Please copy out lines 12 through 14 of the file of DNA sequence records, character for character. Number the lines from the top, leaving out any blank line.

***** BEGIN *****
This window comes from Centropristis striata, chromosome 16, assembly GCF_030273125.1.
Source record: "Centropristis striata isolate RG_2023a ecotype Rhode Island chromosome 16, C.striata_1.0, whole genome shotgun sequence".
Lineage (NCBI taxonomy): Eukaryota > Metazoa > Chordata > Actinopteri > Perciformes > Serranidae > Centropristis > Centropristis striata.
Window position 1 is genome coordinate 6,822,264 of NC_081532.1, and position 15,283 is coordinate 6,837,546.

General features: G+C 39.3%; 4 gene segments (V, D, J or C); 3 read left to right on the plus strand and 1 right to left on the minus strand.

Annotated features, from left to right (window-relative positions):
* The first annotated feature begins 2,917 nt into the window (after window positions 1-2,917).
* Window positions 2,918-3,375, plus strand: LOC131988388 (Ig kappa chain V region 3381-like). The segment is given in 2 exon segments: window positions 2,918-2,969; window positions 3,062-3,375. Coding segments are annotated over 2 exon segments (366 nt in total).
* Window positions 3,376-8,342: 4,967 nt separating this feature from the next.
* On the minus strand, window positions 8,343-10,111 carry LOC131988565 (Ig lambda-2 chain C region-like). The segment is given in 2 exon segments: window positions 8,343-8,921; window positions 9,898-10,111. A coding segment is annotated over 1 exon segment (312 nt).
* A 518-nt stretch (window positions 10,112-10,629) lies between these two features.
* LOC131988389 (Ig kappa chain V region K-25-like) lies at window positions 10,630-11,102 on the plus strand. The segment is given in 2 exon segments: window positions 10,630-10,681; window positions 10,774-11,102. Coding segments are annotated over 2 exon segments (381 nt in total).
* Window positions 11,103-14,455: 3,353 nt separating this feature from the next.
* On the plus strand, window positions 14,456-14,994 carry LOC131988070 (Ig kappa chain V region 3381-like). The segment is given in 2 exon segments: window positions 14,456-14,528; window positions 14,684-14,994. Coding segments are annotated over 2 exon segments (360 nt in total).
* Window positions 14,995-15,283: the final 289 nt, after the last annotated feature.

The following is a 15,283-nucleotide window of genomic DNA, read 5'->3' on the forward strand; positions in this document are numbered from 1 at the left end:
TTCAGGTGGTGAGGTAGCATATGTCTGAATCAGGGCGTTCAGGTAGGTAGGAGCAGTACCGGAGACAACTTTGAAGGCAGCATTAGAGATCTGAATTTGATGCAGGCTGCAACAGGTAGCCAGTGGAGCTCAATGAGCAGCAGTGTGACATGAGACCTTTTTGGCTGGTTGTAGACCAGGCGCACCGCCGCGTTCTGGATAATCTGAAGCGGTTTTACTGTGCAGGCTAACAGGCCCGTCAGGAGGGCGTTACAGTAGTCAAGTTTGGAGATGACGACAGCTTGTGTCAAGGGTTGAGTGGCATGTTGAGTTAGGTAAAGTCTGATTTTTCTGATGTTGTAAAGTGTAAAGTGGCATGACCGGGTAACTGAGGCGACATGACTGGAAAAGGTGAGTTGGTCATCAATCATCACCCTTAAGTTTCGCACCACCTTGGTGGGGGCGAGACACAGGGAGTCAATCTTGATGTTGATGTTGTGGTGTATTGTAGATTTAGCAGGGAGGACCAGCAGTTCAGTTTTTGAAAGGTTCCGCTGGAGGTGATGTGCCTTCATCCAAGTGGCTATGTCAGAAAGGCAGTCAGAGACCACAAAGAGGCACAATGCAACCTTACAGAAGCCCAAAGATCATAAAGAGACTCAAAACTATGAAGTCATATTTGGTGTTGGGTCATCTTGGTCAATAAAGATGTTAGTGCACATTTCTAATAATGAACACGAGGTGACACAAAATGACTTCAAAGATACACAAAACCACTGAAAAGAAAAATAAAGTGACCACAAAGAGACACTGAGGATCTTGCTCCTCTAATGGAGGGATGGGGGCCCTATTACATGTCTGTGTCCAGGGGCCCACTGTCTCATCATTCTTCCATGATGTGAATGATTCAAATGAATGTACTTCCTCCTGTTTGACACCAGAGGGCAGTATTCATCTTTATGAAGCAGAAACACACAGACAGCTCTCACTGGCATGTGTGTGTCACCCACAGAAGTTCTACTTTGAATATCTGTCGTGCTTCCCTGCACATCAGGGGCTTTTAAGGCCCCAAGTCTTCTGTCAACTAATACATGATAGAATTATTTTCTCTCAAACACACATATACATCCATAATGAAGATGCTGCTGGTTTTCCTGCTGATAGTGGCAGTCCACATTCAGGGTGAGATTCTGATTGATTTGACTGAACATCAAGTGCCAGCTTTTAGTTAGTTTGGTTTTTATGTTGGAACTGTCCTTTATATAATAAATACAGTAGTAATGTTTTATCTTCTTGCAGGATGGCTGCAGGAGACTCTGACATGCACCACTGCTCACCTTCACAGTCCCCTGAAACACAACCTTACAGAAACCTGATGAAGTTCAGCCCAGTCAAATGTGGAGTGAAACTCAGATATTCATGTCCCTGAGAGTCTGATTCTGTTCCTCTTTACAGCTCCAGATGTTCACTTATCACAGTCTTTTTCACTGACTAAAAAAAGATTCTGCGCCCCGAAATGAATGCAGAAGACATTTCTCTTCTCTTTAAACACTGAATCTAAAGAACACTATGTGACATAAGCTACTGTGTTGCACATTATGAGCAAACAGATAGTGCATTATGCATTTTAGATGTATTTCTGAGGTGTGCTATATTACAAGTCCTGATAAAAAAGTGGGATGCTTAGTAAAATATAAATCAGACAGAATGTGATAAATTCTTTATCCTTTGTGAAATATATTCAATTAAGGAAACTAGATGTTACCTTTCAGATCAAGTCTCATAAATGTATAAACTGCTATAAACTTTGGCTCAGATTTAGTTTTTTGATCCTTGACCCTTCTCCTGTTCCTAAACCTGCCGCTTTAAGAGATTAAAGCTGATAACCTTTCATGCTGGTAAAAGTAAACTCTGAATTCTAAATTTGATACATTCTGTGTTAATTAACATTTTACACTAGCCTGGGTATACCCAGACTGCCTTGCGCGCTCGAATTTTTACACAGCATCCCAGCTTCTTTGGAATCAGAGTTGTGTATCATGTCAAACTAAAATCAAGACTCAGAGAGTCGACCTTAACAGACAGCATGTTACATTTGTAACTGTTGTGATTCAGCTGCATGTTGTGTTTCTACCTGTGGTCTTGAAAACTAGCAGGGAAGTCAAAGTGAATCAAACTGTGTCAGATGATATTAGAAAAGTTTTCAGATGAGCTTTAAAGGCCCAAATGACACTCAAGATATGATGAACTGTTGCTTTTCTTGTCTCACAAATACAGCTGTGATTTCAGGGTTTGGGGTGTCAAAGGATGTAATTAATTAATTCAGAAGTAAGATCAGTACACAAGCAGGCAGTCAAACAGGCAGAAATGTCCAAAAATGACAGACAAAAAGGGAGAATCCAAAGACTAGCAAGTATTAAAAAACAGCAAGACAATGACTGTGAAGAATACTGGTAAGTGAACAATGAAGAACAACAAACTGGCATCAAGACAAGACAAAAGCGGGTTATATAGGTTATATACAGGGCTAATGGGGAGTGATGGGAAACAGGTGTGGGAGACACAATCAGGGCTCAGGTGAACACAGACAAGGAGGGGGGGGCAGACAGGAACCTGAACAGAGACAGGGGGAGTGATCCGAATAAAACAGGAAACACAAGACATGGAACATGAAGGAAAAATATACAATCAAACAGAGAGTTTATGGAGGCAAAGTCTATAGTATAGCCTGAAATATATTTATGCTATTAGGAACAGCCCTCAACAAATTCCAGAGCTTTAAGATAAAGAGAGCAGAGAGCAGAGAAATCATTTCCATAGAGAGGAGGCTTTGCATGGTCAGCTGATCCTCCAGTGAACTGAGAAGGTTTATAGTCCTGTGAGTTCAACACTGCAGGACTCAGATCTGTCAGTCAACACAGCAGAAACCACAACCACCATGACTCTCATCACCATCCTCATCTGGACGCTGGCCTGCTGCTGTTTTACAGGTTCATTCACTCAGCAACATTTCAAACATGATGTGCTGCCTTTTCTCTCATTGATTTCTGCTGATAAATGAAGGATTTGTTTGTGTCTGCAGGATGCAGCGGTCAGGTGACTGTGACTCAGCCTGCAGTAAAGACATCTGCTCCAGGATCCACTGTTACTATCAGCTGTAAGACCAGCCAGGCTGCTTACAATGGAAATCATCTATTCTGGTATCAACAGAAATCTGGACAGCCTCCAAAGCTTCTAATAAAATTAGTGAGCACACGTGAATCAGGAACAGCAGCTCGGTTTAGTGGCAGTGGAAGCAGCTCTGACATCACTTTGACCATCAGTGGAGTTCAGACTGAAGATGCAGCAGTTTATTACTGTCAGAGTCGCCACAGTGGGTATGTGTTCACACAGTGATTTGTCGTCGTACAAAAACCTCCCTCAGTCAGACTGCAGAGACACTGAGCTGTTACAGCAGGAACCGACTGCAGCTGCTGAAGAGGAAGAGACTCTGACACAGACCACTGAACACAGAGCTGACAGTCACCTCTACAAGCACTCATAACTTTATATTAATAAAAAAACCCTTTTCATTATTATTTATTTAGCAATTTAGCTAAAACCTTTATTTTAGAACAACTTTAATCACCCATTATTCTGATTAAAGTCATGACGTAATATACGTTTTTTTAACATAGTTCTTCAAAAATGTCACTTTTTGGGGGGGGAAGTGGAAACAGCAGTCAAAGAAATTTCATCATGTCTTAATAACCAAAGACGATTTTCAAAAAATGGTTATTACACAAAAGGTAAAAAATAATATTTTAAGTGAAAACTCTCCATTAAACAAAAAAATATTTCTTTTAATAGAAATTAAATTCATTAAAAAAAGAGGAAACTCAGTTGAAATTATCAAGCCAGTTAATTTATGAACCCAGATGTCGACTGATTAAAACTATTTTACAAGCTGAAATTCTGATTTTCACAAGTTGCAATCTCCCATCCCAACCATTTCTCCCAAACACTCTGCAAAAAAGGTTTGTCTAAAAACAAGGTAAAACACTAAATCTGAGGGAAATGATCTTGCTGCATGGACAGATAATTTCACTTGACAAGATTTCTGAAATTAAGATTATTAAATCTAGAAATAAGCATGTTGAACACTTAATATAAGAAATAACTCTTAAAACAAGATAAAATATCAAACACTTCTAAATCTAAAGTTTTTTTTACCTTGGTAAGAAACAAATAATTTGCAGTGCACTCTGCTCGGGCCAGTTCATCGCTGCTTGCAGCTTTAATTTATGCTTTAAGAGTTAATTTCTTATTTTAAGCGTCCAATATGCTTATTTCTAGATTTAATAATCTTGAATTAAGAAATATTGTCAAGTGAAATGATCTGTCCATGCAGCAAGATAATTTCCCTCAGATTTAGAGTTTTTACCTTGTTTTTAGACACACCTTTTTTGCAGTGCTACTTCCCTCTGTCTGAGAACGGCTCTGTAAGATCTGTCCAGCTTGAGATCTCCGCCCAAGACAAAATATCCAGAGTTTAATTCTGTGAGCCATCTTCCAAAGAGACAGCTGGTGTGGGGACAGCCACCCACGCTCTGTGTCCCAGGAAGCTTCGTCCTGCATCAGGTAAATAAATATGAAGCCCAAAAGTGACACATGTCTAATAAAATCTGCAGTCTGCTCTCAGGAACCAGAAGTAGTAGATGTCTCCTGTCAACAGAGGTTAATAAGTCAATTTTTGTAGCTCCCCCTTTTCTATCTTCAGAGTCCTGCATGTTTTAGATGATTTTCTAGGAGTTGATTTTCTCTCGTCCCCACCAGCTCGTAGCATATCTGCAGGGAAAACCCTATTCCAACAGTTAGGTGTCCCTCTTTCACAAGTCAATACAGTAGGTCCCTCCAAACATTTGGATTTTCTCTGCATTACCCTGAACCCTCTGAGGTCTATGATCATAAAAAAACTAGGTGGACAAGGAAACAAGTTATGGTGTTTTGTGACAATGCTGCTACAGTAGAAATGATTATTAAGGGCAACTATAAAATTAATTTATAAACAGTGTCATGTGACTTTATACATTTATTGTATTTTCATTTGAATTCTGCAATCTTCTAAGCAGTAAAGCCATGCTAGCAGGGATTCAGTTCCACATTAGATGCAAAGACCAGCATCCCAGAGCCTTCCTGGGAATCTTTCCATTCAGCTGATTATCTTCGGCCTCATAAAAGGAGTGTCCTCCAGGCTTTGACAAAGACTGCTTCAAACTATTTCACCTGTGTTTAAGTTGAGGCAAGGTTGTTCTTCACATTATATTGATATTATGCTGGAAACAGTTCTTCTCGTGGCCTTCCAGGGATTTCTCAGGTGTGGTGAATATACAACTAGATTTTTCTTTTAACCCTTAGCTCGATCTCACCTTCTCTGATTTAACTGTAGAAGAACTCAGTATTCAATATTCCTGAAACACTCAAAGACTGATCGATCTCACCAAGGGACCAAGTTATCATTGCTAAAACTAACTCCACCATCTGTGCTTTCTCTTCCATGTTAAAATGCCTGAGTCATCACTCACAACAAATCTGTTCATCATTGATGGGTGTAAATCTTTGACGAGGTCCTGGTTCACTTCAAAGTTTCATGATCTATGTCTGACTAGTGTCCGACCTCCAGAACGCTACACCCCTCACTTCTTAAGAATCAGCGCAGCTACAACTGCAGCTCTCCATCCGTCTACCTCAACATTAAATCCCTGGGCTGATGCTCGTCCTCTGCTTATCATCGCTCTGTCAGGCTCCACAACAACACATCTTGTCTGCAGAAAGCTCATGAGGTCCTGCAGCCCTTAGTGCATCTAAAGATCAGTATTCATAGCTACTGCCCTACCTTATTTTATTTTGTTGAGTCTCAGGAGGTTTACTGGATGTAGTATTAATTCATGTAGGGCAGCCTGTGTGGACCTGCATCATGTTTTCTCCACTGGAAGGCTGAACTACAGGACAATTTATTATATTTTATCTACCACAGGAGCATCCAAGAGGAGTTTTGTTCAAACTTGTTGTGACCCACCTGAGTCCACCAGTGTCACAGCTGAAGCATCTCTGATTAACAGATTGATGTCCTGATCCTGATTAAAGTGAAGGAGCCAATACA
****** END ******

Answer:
* LOC131988389 (Ig kappa chain V region K-25-like) lies at window positions 10,630-11,102 on the plus strand. The segment is given in 2 exon segments: window positions 10,630-10,681; window positions 10,774-11,102. Coding segments are annotated over 2 exon segments (381 nt in total).
* Window positions 11,103-14,455: 3,353 nt separating this feature from the next.
* On the plus strand, window positions 14,456-14,994 carry LOC131988070 (Ig kappa chain V region 3381-like). The segment is given in 2 exon segments: window positions 14,456-14,528; window positions 14,684-14,994. Coding segments are annotated over 2 exon segments (360 nt in total).